The Allure of Double-Ending

By Michael Repka, ESQ | CEO & General Counsel

On a financial level, it is understandable why real estate agents want to represent both the buyer and seller on the same transaction: it means double commission.

Naturally, agents want to justify or rationalize this approach by arguing that they can remain completely objective and fight zealously for both sides. This is simply impossible.


An attorney would not represent both the plaintiff and the defendant in a criminal case. A coach would never coach both Stanford and Cal in the Big Game. No one would play chess against themselves. Similarly, the same individual real estate agent cannot fairly represent both sides of a transaction. While one brokerage can fairly represent a buyer and seller so long as each side has their own advocate, it is impossible for one agent to fairly represent both sides.

There are a myriad of issues that come up when someone attempts to represent both the buyer and seller. First, the agent has access to confidential information about the seller, which could be used to the seller’s disadvantage. Second, a listing agent with an interested buyer would have less incentive to promote the property to other agents or to the public. Naturally, any additional offers that come in decrease the likelihood of the agent getting double commission. Third, the agent knows the seller’s preferences, so the agent would be able to create a more compelling story to help his or her buyer get selected.

Although there is the potential for the buyer to have some disadvantages, taken as a whole, these risks are far lower. All things considered, a buyer will most likely gain a competitive advantage in an arrangement where both the buyer and the seller are represented by the same person who is getting paid double. That is precisely why sellers should be reluctant to let their listing agent represent both them and the buyers on the same transaction. At DeLeon Realty, I only represent sellers to ensure my entire loyalty.

Hidden Dangers

While some listing agents claim that they do not represent both sides of a transaction, sellers should carefully vet how these agents deal with interested buyers. Sellers should be especially vigilant in uncovering undisclosed referral fees. In these circumstances, a listing agent with interested buyers would ask another agent in their firm to present the offer to the seller as if it were that agent’s client. When the transaction closes, the listing agent often receives a large, and potentially undisclosed, referral fee. The sellers in these situations may never be aware of such behind-the-scenes money exchanges occurring within the brokerage.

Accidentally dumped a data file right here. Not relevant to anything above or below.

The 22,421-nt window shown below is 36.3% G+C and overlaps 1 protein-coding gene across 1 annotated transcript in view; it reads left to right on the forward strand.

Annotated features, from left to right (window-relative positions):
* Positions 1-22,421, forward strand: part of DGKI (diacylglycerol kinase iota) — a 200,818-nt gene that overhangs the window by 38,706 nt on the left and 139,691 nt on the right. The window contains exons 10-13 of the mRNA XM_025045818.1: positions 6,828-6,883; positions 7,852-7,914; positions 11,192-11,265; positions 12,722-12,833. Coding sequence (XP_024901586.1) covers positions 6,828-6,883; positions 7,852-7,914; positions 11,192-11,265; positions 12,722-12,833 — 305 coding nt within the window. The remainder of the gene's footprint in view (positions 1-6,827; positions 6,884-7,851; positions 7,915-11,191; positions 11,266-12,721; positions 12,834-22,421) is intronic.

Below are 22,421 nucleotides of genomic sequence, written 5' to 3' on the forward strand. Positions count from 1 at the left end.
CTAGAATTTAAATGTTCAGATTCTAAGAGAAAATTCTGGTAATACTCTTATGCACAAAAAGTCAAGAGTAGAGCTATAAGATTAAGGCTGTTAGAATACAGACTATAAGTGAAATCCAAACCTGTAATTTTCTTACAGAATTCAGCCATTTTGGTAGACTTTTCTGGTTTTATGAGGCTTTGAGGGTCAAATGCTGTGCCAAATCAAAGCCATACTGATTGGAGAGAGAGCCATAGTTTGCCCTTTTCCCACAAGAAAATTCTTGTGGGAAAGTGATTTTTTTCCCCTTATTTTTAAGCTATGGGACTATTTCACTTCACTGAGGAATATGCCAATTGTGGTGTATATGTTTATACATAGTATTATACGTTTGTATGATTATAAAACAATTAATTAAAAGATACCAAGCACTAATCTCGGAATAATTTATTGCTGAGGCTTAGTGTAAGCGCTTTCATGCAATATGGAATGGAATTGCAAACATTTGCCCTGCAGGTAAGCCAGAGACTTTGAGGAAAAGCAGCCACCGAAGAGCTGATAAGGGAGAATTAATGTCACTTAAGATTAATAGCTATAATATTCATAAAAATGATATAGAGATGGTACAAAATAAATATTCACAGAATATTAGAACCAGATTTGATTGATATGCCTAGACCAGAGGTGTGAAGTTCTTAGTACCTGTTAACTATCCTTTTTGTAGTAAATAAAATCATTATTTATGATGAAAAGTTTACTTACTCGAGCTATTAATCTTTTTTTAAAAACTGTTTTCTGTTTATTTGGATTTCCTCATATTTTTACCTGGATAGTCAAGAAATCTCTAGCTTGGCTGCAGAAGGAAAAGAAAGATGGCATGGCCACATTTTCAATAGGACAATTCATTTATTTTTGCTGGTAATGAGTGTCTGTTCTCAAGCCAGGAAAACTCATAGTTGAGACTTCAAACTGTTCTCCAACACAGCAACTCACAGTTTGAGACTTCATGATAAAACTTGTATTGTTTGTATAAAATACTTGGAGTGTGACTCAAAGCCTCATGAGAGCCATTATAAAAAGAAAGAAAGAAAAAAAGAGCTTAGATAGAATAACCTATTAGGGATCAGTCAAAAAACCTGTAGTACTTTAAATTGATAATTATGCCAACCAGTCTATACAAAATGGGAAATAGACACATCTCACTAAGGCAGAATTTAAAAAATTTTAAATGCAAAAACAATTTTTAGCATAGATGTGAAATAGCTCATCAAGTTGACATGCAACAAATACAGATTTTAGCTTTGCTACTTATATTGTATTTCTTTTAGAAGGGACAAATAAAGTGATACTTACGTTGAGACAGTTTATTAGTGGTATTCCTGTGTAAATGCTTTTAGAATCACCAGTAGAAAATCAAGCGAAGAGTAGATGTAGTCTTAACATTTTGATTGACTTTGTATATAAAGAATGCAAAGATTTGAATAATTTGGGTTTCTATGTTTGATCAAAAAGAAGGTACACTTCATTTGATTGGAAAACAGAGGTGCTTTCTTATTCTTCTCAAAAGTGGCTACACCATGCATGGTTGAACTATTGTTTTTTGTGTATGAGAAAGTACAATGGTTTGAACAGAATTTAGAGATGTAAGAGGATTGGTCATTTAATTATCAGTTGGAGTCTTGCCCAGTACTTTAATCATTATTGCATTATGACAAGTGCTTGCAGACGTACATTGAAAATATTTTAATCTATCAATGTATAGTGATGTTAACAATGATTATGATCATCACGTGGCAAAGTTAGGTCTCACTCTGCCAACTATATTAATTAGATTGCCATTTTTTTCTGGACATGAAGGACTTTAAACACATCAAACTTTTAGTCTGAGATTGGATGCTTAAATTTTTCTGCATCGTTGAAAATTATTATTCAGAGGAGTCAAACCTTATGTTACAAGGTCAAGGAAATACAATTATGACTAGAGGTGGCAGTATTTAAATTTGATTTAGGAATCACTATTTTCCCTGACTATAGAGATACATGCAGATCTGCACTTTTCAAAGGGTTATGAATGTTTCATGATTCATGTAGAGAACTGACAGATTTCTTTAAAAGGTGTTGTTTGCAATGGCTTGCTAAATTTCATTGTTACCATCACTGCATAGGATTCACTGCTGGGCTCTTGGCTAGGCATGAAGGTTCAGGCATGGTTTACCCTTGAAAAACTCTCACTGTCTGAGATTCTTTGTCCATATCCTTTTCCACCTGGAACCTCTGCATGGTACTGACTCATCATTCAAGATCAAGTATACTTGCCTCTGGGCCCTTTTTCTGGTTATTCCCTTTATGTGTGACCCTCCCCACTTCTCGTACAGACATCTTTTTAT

Some agents state that they will not represent both sides on a transaction, but one must speculate how they can make this commitment if they work with both buyers and sellers. By representing both buyers and sellers, it is inevitable that one of their potential buyers could be interested in one of their listings.

Some agents or offices have the listing agents recuse themselves if they encounter an interested buyer. In other words, the listing agents will stop providing any guidance to the seller and instead assist only their interested buyers. The sellers, in these situations, may find themselves being represented by another agent or by the office’s managing broker. This is not a good solution for numerous reasons, the most obvious being that the listing agent has too much confidential information about the sellers and their circumstances. Plus, when selecting the listing agent, sellers should be able to expect that agent’s loyalty throughout the entirety of the transaction.

Problems with Pocket Listings

Given the desire for agents to make double commission or, for that matter, for offices to make double commission by keeping the deals within the brokerage, many agents and offices encourage sellers to give the agent a period of exclusivity. Under the typical scenario, agents request the opportunity to let their clients know about the property first, and then to spread the word around their office to see if any of the other agents have a buyer who is willing to purchase the property. If this doesn’t result in an interested buyer, then, and only then, will the agent put the property on the market. Some agents convince their clients to agree to this limited exposure because they promise that it will be less intrusive. However, this limited exposure is also likely to result in a lower sales price.

Sellers put a lot of trust and faith in the agent they select to represent their home. These agents have a fiduciary duty to act in the best interest of the client. Suggesting off market listings without fully advising clients of the potential risks associated with this limited exposure certainly may (and probably does) run afoul of the agent’s fiduciary duties. At a minimum, both the agents and the office should offer to waive all of the buyer-side commission if a buyer is identified during this pre-MLS period. If this is the case, then the seller would have to decide whether or not the additional competition would be sufficient to result in a sales price high enough to offset the commission savings. However, without these commission savings, it is very difficult to understand why a seller would agree to such a transaction unless they had a very high desire for privacy and were willing to pay a potentially significant price in terms of a lower sales price.

It should be noted that DeLeon Realty is the only major brokerage in Silicon Valley that waives the entire buyer agent’s side of the commission if a DeLeon buyer agent represents a buyer who purchases a DeLeon listing. We have created our business model with our clients’ best interests in mind as we believe in providing great ethics along with great economics to our clients.